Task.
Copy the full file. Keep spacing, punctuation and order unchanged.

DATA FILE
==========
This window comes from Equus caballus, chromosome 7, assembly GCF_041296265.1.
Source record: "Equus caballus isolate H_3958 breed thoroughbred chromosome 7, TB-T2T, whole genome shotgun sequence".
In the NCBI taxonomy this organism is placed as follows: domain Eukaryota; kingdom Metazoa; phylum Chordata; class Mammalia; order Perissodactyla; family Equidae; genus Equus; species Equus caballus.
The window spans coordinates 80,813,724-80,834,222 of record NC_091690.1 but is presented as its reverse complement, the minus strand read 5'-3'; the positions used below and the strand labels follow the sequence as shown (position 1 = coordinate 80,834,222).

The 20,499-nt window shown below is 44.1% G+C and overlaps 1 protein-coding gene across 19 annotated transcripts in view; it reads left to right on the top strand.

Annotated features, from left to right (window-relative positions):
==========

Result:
This window comes from Equus caballus, chromosome 7, assembly GCF_041296265.1.
Source record: "Equus caballus isolate H_3958 breed thoroughbred chromosome 7, TB-T2T, whole genome shotgun sequence".
In the NCBI taxonomy this organism is placed as follows: domain Eukaryota; kingdom Metazoa; phylum Chordata; class Mammalia; order Perissodactyla; family Equidae; genus Equus; species Equus caballus.
The window spans coordinates 80,813,724-80,834,222 of record NC_091690.1 but is presented as its reverse complement, the minus strand read 5'-3'; the positions used below and the strand labels follow the sequence as shown (position 1 = coordinate 80,834,222).

The 20,499-nt window shown below is 44.1% G+C and overlaps 1 protein-coding gene across 19 annotated transcripts in view; it reads left to right on the top strand.

Annotated features, from left to right (window-relative positions):